What is a Structural Glass Balustrade?
When the glass of a balustrade is not just used as an infill panel but is also used as the actual structure of the balustrade, it is often referred to as a structural glass balustrade. It is also sometimes referred to as a frameless glass balustrade or a cantilevered glass balustrade.
The basic idea is simple and is based on two engineering principles; a strong base that can clamp thick and strong glass panels that can resist the bending moments and loads imposed on it.
Since 2011 when BS6180 was revised, it is now possible to choose if one wants or does not want a handrail. The handrail or top section that is placed on the glass is meant to tie glasses together at the top, making the entire structure sturdier and more solid. It also must, be able to withstand the required load if one of the glass panels should break across the gap created. If one chooses to not have a handrail then laminated glass must be used, glass that can have one side break and the other side still be capable of withstanding the loads.
The Base or “Shoe” Section of the Structural Glass Balustrade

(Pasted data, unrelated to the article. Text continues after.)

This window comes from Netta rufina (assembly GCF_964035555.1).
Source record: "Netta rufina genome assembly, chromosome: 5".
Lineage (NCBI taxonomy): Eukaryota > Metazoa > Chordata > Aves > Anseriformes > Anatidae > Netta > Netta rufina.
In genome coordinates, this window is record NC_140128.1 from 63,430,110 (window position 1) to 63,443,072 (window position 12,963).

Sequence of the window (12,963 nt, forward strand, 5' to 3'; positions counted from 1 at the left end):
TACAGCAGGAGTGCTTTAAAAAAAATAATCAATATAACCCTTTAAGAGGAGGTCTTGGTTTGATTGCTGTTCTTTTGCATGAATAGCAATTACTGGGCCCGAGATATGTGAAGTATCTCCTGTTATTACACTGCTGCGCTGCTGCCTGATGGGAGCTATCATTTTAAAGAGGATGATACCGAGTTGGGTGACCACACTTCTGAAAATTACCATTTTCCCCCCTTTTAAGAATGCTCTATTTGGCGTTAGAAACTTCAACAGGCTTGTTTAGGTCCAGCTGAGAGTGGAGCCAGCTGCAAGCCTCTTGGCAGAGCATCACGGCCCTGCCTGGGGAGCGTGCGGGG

The base of the structural glass balustrade, also known in some systems as the “shoe profile”, is the most critical part that requires much design attention. The basic idea is a strong “U” channel either made from two RSAs back to back, or using aluminium designed extrusions. The glass gets fixed in place either by epoxy (two part component glue) or sometimes by a cement-type material.
As a side note it is interesting to note that in recent years much innovation has gone into these systems and now you can have base profiles that use pressure-screwed clamps or hammered-in wedges that can forsake the use of cement or epoxy glue saving on the labour previously involved with setting the glasses, not to mention the dirty process of pouring epoxy into a small channel.
The base profiles can be fixed by various materials to the balcony structure, be it steel, concrete or other material. These base profiles and their fixings need to be purpose-deigned for every site to ensure the loading and fixings can indeed withstand the large loads that will get transferred from the glass panel.
The Glass Panel
Where most balconies or balustrade systems can utilize 10mm toughened (tempered) glass, structural glass balustrades require a much stronger panel.
A minimum thickness of 15mm toughened glass panel must be employed even for residential (single family dwellings) properties. When higher loading requirements are needed, such as public areas, bars, restaurants, discothèques and malls, thicker glass panels are required. 19mm and even 25mm toughened glass panels are employed in these cases.
Because of the thickness of the glass required and the basic iron in standard float glass, when employing regular glass types a greenish type of colour is evident in structural glass balustrades a lot more than regular glass balustrade systems. This can be reduced by using “low iron” glass panels. However, one should note that these are more expensive.